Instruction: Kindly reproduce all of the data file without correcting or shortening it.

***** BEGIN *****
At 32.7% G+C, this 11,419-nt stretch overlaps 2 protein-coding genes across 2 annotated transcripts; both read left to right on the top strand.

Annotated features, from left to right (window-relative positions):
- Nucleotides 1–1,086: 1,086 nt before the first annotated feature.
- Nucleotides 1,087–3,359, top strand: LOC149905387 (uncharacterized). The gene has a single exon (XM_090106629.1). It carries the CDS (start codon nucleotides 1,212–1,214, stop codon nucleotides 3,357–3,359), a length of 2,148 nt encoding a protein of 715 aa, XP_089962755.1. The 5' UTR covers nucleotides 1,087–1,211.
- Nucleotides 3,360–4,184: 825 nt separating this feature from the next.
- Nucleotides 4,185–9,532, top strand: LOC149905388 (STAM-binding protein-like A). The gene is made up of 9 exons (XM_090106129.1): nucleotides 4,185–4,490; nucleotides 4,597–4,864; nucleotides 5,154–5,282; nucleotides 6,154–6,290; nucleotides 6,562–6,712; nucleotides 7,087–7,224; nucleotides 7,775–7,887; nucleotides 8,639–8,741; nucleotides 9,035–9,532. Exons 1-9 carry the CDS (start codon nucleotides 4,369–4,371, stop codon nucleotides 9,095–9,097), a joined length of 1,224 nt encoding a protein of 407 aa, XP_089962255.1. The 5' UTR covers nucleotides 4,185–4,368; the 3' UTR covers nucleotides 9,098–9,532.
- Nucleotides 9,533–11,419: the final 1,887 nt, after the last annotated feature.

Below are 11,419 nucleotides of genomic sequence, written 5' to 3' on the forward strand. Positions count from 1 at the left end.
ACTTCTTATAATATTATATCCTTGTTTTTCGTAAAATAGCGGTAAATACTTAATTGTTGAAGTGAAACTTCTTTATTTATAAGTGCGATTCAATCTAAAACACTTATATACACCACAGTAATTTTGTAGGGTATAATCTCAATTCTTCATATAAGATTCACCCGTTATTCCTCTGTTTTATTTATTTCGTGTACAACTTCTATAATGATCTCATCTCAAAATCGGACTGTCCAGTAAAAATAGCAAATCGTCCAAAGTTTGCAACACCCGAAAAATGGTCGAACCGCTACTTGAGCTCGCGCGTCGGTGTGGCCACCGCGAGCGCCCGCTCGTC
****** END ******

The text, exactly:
At 32.7% G+C, this 11,419-nt stretch overlaps 2 protein-coding genes across 2 annotated transcripts; both read left to right on the top strand.

Annotated features, from left to right (window-relative positions):
- Nucleotides 1–1,086: 1,086 nt before the first annotated feature.
- Nucleotides 1,087–3,359, top strand: LOC149905387 (uncharacterized). The gene has a single exon (XM_090106629.1). It carries the CDS (start codon nucleotides 1,212–1,214, stop codon nucleotides 3,357–3,359), a length of 2,148 nt encoding a protein of 715 aa, XP_089962755.1. The 5' UTR covers nucleotides 1,087–1,211.
- Nucleotides 3,360–4,184: 825 nt separating this feature from the next.
- Nucleotides 4,185–9,532, top strand: LOC149905388 (STAM-binding protein-like A). The gene is made up of 9 exons (XM_090106129.1): nucleotides 4,185–4,490; nucleotides 4,597–4,864; nucleotides 5,154–5,282; nucleotides 6,154–6,290; nucleotides 6,562–6,712; nucleotides 7,087–7,224; nucleotides 7,775–7,887; nucleotides 8,639–8,741; nucleotides 9,035–9,532. Exons 1-9 carry the CDS (start codon nucleotides 4,369–4,371, stop codon nucleotides 9,095–9,097), a joined length of 1,224 nt encoding a protein of 407 aa, XP_089962255.1. The 5' UTR covers nucleotides 4,185–4,368; the 3' UTR covers nucleotides 9,098–9,532.
- Nucleotides 9,533–11,419: the final 1,887 nt, after the last annotated feature.

Below are 11,419 nucleotides of genomic sequence, written 5' to 3' on the forward strand. Positions count from 1 at the left end.
ACTTCTTATAATATTATATCCTTGTTTTTCGTAAAATAGCGGTAAATACTTAATTGTTGAAGTGAAACTTCTTTATTTATAAGTGCGATTCAATCTAAAACACTTATATACACCACAGTAATTTTGTAGGGTATAATCTCAATTCTTCATATAAGATTCACCCGTTATTCCTCTGTTTTATTTATTTCGTGTACAACTTCTATAATGATCTCATCTCAAAATCGGACTGTCCAGTAAAAATAGCAAATCGTCCAAAGTTTGCAACACCCGAAAAATGGTCGAACCGCTACTTGAGCTCGCGCGTCGGTGTGGCCACCGCGAGCGCCCGCTCGTC